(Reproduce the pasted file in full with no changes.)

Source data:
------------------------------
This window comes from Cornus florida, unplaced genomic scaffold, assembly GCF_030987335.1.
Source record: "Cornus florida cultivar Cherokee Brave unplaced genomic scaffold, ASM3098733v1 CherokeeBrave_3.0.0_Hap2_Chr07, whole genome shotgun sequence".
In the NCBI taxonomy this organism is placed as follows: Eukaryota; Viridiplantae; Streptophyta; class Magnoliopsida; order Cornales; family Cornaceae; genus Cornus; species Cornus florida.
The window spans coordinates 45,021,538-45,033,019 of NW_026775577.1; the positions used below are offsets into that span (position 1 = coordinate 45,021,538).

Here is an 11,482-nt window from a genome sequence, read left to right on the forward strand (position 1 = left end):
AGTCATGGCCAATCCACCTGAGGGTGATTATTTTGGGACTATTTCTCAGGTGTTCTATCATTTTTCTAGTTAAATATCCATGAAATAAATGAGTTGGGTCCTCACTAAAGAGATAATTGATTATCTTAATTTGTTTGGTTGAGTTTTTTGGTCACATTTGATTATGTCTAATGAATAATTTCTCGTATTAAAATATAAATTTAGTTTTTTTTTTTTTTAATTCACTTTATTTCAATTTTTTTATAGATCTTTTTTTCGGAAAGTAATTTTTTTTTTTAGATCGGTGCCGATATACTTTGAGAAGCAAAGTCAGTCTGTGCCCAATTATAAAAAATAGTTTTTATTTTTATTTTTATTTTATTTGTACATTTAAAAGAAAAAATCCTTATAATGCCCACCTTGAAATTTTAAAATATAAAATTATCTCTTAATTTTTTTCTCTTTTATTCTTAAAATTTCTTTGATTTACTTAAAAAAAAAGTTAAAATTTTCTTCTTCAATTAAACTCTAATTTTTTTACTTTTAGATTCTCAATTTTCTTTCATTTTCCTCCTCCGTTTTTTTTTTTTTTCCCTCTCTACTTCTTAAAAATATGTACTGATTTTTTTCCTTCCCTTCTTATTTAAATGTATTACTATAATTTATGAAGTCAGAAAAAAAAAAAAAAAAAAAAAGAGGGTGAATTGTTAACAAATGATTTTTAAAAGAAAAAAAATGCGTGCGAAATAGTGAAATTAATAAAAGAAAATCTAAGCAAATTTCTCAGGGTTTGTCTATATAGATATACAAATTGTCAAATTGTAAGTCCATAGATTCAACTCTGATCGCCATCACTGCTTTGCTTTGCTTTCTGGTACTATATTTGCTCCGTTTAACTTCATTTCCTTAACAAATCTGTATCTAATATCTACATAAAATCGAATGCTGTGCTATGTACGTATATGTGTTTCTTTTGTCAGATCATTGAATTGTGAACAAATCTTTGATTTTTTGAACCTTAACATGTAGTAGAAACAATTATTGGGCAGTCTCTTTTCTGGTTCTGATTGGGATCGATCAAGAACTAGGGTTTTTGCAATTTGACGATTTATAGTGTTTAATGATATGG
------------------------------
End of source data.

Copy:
This window comes from Cornus florida, unplaced genomic scaffold, assembly GCF_030987335.1.
Source record: "Cornus florida cultivar Cherokee Brave unplaced genomic scaffold, ASM3098733v1 CherokeeBrave_3.0.0_Hap2_Chr07, whole genome shotgun sequence".
In the NCBI taxonomy this organism is placed as follows: Eukaryota; Viridiplantae; Streptophyta; class Magnoliopsida; order Cornales; family Cornaceae; genus Cornus; species Cornus florida.
The window spans coordinates 45,021,538-45,033,019 of NW_026775577.1; the positions used below are offsets into that span (position 1 = coordinate 45,021,538).

Here is an 11,482-nt window from a genome sequence, read left to right on the forward strand (position 1 = left end):
AGTCATGGCCAATCCACCTGAGGGTGATTATTTTGGGACTATTTCTCAGGTGTTCTATCATTTTTCTAGTTAAATATCCATGAAATAAATGAGTTGGGTCCTCACTAAAGAGATAATTGATTATCTTAATTTGTTTGGTTGAGTTTTTTGGTCACATTTGATTATGTCTAATGAATAATTTCTCGTATTAAAATATAAATTTAGTTTTTTTTTTTTTTAATTCACTTTATTTCAATTTTTTTATAGATCTTTTTTTCGGAAAGTAATTTTTTTTTTTAGATCGGTGCCGATATACTTTGAGAAGCAAAGTCAGTCTGTGCCCAATTATAAAAAATAGTTTTTATTTTTATTTTTATTTTATTTGTACATTTAAAAGAAAAAATCCTTATAATGCCCACCTTGAAATTTTAAAATATAAAATTATCTCTTAATTTTTTTCTCTTTTATTCTTAAAATTTCTTTGATTTACTTAAAAAAAAAGTTAAAATTTTCTTCTTCAATTAAACTCTAATTTTTTTACTTTTAGATTCTCAATTTTCTTTCATTTTCCTCCTCCGTTTTTTTTTTTTTTCCCTCTCTACTTCTTAAAAATATGTACTGATTTTTTTCCTTCCCTTCTTATTTAAATGTATTACTATAATTTATGAAGTCAGAAAAAAAAAAAAAAAAAAAAAGAGGGTGAATTGTTAACAAATGATTTTTAAAAGAAAAAAAATGCGTGCGAAATAGTGAAATTAATAAAAGAAAATCTAAGCAAATTTCTCAGGGTTTGTCTATATAGATATACAAATTGTCAAATTGTAAGTCCATAGATTCAACTCTGATCGCCATCACTGCTTTGCTTTGCTTTCTGGTACTATATTTGCTCCGTTTAACTTCATTTCCTTAACAAATCTGTATCTAATATCTACATAAAATCGAATGCTGTGCTATGTACGTATATGTGTTTCTTTTGTCAGATCATTGAATTGTGAACAAATCTTTGATTTTTTGAACCTTAACATGTAGTAGAAACAATTATTGGGCAGTCTCTTTTCTGGTTCTGATTGGGATCGATCAAGAACTAGGGTTTTTGCAATTTGACGATTTATAGTGTTTAATGATATGG